Due to the recent scandal of listed companies in United States and Asia, stock exchange and regulatory bodies of different Asian countries have developed different level of regulatory requirements over corporate governance.
In China, China Securities Regulatory Commission has requested that all listed companies in China to strengthen their internal control systems and internal management through regular review of and assessment on the integrity, validity and effectiveness of their internal control systems. It also requires disclosure of relevant information through an external audit review of the company's internal control systems and self-assessment reports. The State-owned Assets Supervision and Administration Commission together with Shanghai and Shenzhen Stock Exchange have issued their respective guidance on and requirements for corporate risk management and internal control.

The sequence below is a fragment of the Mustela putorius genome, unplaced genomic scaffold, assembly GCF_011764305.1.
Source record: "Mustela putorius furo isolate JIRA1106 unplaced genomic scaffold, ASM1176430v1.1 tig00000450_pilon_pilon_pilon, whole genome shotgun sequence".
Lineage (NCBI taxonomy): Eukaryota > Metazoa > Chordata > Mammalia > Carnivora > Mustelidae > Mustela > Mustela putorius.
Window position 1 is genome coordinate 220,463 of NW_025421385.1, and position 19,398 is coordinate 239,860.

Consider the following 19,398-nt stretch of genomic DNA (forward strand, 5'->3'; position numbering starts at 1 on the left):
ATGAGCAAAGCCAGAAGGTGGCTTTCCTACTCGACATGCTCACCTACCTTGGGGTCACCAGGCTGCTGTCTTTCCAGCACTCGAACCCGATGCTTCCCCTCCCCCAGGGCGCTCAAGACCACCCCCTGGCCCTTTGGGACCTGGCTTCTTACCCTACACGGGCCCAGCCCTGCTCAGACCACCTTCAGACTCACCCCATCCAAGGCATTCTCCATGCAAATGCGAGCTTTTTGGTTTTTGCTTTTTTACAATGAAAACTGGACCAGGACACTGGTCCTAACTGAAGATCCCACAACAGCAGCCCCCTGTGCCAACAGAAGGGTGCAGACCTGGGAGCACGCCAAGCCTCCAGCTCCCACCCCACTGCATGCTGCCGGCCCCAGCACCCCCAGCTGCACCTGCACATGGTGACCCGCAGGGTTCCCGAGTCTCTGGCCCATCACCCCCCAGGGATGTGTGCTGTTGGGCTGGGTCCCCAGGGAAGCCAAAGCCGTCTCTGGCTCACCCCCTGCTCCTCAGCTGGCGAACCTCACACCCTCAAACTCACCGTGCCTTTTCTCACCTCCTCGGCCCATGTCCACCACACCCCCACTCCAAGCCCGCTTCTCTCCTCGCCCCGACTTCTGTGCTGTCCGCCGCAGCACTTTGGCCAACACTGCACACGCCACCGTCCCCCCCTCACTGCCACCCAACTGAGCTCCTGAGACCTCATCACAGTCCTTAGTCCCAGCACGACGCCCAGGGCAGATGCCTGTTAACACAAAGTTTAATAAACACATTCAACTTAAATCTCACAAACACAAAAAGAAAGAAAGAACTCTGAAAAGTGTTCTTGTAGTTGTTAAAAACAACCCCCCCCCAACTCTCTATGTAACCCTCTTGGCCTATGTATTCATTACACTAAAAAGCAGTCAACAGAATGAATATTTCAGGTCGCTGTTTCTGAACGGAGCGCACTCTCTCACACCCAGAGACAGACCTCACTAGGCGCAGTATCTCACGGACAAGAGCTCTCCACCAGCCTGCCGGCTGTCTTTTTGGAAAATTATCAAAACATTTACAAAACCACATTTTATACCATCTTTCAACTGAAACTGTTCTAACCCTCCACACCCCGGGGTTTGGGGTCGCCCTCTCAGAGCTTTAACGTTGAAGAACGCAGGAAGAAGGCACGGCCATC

For listed companies in Hong Kong, the Stock Exchange of Hong Kong Limited published the Code on Corporate Governance Practices and Corporate Governance Report in November 2004 and both of them became effective for accounting periods beginning on or after 1 January 2005. Whereas for pre-listed companies, Listing Rule 3.A 15 (5) (Main Board) / 6A.15 (5) (GEM Board) in Hong Kong requires the sponsors to make due diligence inquiries over the financial procedures, systems and controls of the new applicants.
In Japan, the Financial Instrument and Exchange Law was passed by Japan's Congress on 7 June 2006. The Business Accounting Council of the Japanese Financial Services Agency, a Japan regulatory body equivalent to the SEC has released the final report on the Standards of the Implementation Guidance for Management Assessment and Audit of Internal Control over Financial Reporting ("ICFR"). Under this regulatory requirement, management will need to assess the design and operating effectiveness of ICFR and report the results in its filings. The independent auditor will provide an attestation of the effectiveness of management's assessment.